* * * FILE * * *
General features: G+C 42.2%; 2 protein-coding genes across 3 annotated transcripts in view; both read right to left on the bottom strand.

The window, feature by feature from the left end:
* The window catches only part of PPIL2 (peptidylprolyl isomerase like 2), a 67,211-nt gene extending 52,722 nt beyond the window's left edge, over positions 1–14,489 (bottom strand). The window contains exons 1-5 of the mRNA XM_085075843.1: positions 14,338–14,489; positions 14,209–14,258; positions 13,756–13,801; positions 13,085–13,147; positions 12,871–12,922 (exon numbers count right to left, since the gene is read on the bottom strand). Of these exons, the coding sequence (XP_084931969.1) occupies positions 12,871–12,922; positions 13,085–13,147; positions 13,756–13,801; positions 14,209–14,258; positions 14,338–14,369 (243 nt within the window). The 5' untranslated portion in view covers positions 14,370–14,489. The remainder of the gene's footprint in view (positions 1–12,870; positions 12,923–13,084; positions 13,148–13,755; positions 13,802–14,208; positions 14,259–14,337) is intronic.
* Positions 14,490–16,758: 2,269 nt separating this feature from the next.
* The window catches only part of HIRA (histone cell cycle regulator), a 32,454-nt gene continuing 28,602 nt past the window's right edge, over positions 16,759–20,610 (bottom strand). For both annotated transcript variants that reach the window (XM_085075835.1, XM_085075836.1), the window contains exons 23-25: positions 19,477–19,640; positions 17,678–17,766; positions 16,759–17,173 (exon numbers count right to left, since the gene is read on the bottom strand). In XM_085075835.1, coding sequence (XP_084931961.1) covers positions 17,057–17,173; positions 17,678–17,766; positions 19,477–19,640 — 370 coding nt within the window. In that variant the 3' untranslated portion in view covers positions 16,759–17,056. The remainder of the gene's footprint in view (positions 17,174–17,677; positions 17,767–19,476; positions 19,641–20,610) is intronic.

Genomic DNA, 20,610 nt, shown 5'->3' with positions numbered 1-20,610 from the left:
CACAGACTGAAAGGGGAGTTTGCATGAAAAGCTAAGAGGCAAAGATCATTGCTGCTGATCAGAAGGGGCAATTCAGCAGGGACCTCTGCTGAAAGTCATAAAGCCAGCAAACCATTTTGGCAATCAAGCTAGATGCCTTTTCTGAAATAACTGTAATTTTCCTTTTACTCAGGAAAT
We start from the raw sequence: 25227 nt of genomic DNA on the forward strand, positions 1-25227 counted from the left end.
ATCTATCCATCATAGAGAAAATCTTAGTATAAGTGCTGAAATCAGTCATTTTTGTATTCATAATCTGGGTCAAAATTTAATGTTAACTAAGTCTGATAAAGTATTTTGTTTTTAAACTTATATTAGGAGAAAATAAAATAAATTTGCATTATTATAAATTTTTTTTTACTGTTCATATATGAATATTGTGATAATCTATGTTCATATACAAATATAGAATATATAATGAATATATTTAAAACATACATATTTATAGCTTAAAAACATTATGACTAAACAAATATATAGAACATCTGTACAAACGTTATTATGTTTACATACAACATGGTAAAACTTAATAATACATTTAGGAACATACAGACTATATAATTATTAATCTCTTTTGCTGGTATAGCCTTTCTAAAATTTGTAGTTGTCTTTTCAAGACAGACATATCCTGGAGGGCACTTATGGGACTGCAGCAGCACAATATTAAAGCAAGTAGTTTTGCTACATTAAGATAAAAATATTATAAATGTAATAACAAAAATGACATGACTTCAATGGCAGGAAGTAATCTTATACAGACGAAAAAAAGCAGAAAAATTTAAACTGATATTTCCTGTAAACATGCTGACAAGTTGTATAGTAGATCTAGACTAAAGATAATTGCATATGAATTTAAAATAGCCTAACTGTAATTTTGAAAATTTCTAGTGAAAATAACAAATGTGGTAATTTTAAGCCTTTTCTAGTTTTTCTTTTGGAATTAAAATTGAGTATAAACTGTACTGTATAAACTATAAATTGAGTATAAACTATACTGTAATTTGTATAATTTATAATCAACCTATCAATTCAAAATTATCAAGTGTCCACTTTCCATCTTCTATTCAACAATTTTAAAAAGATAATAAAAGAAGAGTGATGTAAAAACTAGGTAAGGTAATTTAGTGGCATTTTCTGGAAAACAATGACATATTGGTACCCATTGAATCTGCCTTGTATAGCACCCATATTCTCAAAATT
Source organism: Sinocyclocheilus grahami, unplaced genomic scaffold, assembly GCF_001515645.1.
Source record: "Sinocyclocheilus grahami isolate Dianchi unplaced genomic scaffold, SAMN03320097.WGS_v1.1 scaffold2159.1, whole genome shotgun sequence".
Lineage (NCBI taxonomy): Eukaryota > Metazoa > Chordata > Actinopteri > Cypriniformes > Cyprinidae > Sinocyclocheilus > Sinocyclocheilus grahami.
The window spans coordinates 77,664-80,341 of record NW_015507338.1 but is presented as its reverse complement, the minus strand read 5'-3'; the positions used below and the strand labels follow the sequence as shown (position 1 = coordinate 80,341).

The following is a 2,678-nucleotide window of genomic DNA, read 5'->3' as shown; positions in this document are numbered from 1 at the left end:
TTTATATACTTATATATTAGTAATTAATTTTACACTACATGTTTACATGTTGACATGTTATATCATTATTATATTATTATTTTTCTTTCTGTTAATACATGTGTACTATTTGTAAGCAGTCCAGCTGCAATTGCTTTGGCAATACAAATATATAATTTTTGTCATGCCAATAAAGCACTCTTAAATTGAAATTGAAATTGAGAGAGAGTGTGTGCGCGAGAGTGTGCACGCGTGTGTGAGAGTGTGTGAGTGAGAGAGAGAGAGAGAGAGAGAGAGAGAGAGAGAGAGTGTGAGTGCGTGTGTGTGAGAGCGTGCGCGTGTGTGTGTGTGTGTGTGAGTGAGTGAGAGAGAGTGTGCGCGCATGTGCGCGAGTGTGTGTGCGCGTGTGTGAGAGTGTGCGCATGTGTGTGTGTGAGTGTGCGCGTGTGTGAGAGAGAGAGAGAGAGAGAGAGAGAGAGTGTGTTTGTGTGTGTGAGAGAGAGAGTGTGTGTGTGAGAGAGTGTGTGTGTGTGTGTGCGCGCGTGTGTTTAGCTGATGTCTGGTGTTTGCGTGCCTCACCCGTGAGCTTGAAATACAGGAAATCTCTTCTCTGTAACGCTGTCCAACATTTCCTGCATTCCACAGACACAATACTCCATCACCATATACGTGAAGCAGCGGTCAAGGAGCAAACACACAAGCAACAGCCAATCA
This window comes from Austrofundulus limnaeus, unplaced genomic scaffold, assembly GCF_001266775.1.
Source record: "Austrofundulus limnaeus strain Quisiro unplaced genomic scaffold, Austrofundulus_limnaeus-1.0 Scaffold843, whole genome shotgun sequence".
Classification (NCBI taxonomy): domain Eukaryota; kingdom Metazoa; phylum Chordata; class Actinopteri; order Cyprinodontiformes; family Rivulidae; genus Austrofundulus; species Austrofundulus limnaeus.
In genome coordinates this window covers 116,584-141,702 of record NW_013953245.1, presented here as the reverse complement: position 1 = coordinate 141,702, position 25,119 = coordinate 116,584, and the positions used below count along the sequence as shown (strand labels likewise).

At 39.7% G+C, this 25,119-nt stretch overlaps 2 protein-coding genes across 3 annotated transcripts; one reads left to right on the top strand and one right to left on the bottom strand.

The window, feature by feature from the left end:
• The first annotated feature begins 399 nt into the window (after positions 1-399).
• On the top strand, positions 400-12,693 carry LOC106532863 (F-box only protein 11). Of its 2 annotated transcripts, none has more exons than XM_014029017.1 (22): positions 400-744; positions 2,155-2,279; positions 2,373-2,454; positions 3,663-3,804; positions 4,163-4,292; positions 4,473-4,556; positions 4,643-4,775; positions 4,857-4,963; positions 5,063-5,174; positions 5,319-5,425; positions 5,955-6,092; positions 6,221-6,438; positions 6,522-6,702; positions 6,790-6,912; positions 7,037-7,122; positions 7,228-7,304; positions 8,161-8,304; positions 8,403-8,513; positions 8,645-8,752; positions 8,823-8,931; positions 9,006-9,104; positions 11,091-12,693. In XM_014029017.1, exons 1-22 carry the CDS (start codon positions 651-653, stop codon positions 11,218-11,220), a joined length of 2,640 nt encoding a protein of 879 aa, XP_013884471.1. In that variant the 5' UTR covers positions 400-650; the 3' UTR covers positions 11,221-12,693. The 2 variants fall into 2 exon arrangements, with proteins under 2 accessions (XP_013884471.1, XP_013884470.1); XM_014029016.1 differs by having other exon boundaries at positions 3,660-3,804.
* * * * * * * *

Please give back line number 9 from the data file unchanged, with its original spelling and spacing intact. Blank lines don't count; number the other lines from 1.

ATCTATCCATCATAGAGAAAATCTTAGTATAAGTGCTGAAATCAGTCATTTTTGTATTCATAATCTGGGTCAAAATTTAATGTTAACTAAGTCTGATAAAGTATTTTGTTTTTAAACTTATATTAGGAGAAAATAAAATAAATTTGCATTATTATAAATTTTTTTTTACTGTTCATATATGAATATTGTGATAATCTATGTTCATATACAAATATAGAATATATAATGAATATATTTAAAACATACATATTTATAGCTTAAAAACATTATGACTAAACAAATATATAGAACATCTGTACAAACGTTATTATGTTTACATACAACATGGTAAAACTTAATAATACATTTAGGAACATACAGACTATATAATTATTAATCTCTTTTGCTGGTATAGCCTTTCTAAAATTTGTAGTTGTCTTTTCAAGACAGACATATCCTGGAGGGCACTTATGGGACTGCAGCAGCACAATATTAAAGCAAGTAGTTTTGCTACATTAAGATAAAAATATTATAAATGTAATAACAAAAATGACATGACTTCAATGGCAGGAAGTAATCTTATACAGACGAAAAAAAGCAGAAAAATTTAAACTGATATTTCCTGTAAACATGCTGACAAGTTGTATAGTAGATCTAGACTAAAGATAATTGCATATGAATTTAAAATAGCCTAACTGTAATTTTGAAAATTTCTAGTGAAAATAACAAATGTGGTAATTTTAAGCCTTTTCTAGTTTTTCTTTTGGAATTAAAATTGAGTATAAACTGTACTGTATAAACTATAAATTGAGTATAAACTATACTGTAATTTGTATAATTTATAATCAACCTATCAATTCAAAATTATCAAGTGTCCACTTTCCATCTTCTATTCAACAATTTTAAAAAGATAATAAAAGAAGAGTGATGTAAAAACTAGGTAAGGTAATTTAGTGGCATTTTCTGGAAAACAATGACATATTGGTACCCATTGAATCTGCCTTGTATAGCACCCATATTCTCAAAATT